Community service ideas for teens

happy volunteer girl showing thumbs up sign happy volunteer girl showing thumbs up sign

For teens, being a volunteer means so much, not only to building their character and generous spirit going into adulthood, but also as a way to fulfill their community service requirement for school or clubs, build their resume, and make a difference in their community. Sometimes it’s difficult to find a volunteer opportunity that captures their attention. Here are a few community service ideas to help get inspired.

Quick Community Service Ideas for High Schoolers
• Take a look through your closet to find clothes and accessories you’ve outgrown or just don’t use anymore. If it’s in good condition, give it to Goodwill, or to a shelter.
• Pick up some non-perishables at the grocery store and donate to your local food bank.
• Follow the lead of Movement Mortgage and start collecting toys and books for area children ages newborn through 8th grade. Toy Lift serves the City of Charlottesville and the Counties of Albemarle, Buckingham, Fluvanna, Greene and Nelson. Visit volunteer@toylift.org for more information.
• Have a birthday coming up? Instead of gifts, ask your friends and family to donate to a charity of your choice.
• Give children’s books, novels, and other reading materials to shelters, libraries, and schools.
• Offer to do chores such as housework, yard work, or next winter, shovel the sidewalk and driveway for an elderly neighbor.
Put Your Skills To Work
• Teens are a whiz on computers. Share those skills with seniors.
• Become a volunteer tutor. Let your teachers know that you’re available to help other students, including teaching English for Speakers of Other Languages (ESOL).
• An ace at volleyball or other sport? Help the coach or volunteer to coach a youth team yourself.
• Organize a bake sale for a local charity.
One-Day Events
• Volunteer to run/walk for an event, like Race for the Cure or Relay for Life.
• Offer your help taking registrations, handing out water bottles, cleaning up after, or other administrative tasks for an event.
• Participate in a clean up of a riverbed or local park.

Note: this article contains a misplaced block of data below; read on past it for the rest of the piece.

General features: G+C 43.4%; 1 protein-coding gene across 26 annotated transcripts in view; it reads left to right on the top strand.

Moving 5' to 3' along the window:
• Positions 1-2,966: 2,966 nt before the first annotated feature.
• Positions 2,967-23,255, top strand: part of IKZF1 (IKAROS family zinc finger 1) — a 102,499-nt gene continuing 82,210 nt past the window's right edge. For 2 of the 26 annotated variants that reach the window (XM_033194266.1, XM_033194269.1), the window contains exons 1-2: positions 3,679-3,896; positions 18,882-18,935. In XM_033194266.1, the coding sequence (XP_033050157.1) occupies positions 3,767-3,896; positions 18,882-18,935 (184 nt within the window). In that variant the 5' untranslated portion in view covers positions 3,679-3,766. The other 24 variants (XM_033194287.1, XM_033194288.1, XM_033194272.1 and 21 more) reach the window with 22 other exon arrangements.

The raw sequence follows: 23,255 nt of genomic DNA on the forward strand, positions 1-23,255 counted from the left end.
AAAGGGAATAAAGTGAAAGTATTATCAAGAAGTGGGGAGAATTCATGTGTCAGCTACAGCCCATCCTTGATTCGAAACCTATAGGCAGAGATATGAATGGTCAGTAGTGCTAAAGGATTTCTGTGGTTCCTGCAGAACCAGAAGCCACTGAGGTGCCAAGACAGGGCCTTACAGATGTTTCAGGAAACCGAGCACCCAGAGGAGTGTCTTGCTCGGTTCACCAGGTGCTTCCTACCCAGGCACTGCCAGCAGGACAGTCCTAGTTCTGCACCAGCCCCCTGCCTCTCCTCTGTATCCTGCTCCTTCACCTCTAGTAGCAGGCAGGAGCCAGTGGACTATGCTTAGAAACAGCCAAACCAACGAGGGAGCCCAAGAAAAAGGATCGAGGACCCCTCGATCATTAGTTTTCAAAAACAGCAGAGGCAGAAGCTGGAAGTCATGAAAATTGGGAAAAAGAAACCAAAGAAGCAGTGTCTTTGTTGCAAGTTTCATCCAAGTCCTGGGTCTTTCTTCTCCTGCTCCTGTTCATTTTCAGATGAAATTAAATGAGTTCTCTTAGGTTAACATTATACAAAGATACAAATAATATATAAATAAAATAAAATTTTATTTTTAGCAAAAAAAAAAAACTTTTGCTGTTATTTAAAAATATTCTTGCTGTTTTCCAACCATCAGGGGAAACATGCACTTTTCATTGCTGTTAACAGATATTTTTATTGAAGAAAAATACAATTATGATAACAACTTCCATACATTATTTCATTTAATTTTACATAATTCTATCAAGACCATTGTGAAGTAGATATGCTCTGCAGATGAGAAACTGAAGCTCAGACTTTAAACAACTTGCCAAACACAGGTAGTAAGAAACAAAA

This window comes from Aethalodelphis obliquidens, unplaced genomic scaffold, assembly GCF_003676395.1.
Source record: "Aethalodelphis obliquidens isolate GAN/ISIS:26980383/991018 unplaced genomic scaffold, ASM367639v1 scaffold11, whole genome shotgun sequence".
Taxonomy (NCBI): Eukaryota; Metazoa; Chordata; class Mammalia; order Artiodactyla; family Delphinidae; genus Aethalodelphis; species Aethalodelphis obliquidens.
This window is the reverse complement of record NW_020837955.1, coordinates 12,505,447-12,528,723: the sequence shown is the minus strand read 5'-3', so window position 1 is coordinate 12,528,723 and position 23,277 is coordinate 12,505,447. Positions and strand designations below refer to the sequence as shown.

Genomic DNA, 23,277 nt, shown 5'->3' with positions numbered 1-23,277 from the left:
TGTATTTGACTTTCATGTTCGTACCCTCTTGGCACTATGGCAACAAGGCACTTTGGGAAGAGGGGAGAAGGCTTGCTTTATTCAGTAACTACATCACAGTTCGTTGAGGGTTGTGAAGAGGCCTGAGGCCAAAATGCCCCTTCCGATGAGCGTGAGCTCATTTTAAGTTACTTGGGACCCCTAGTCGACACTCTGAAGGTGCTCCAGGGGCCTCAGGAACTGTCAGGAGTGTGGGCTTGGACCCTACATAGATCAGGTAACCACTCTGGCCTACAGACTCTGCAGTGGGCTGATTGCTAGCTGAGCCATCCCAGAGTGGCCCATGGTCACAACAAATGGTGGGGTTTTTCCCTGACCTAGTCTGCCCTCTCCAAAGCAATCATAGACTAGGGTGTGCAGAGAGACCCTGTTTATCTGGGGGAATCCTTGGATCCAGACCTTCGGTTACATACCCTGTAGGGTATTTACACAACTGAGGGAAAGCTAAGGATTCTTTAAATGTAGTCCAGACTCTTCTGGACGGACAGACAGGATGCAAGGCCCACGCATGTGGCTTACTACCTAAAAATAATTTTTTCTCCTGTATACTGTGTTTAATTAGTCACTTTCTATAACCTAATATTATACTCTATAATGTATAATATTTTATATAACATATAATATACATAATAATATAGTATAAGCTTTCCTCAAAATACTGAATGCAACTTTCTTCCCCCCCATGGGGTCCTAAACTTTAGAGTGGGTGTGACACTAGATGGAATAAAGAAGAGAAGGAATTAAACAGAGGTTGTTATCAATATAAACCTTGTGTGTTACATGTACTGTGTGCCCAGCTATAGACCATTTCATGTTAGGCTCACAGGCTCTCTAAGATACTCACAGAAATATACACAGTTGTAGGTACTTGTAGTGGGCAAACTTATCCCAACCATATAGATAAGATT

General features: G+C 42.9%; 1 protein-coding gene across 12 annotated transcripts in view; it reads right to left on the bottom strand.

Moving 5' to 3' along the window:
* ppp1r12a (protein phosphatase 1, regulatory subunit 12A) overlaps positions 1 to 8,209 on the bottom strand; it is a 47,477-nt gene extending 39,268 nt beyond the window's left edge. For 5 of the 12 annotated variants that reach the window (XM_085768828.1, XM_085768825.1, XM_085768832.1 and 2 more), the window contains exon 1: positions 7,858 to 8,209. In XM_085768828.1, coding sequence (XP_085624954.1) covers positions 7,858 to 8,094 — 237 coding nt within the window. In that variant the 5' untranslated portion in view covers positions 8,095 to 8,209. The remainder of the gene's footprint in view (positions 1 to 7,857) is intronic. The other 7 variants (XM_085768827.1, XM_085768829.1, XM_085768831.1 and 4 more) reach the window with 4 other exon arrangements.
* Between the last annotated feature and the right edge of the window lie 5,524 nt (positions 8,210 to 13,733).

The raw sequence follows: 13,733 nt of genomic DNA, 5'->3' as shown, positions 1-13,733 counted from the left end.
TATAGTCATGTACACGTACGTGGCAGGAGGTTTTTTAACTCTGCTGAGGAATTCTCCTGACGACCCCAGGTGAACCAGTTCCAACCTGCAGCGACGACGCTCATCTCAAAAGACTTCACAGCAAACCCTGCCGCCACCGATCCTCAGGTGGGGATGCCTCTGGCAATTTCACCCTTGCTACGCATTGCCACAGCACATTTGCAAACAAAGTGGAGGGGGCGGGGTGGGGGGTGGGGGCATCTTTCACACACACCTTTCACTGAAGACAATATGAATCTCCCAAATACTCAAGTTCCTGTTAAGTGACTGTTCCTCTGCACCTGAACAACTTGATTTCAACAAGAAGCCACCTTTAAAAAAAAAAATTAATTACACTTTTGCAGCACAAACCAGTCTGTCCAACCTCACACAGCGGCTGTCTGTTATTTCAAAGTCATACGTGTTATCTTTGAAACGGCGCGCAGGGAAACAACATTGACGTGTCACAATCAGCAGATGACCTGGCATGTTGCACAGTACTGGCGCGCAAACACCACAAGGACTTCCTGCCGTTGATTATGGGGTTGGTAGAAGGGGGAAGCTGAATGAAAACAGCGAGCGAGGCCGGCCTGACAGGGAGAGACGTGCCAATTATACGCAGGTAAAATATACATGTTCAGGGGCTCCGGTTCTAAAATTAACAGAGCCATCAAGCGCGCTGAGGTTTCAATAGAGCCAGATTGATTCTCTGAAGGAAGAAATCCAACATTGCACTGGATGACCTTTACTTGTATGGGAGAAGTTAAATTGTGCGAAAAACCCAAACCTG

• Plant trees for Arbor Day.
• Volunteer with your whole family on Thanksgiving, by serving a meal, in your home or in a local shelter, to someone who needs it.
• Host a food-packaging event at your school to help hungry children with nationwide organizations like 
Outreach.
Long-Term Volunteering
A long-term volunteer commitment is a great thing to put on a high school resume.
• United Way – Thomas Jefferson area, has a volunteer center that was created as a way to give volunteers one place to find volunteer opportunities with hundreds of local nonprofits. Go to www.unitedwaytja.org for more information.
• Volunteer with animals. Check out your local rescue league, SPCA chapter, or animal shelter to learn how. The Charlottesville Albemarle SPCA, for example, has a Junior Volunteer & School Community Service Program for ages 14-17 and high school students (including 18-year-olds). Visit www.caspca.org for more 
information.
• Become a mentor to a younger kid. Look at Big Brothers Big Sisters of the Central Blue Ridge for ways you can help. www.blueridgebigs.org.
• Volunteer at one of the many branch libraries.
• If you like children, volunteer at an organization to help those with special needs, as Angie Woodson did with the Virginia Institute of Autism.
• Contact your school or church to see what volunteer programs they have in place.
• Visit a retirement home and spend time doing fun activities with seniors who lack immediate family.
• Volunteer at a homeless shelter. There are multiple different volunteer options, such as preparing and serving food to people in need.
• Offer to nanny or baby-sit for free to a family in need. Contact a local women’s shelter, department of social services, or church to volunteer your services.
• Help an adult learn how to read. Literacy Volunteers Charlottesville/Albemarle is always looking for volunteer tutors. Read more on www.literacyforall.org.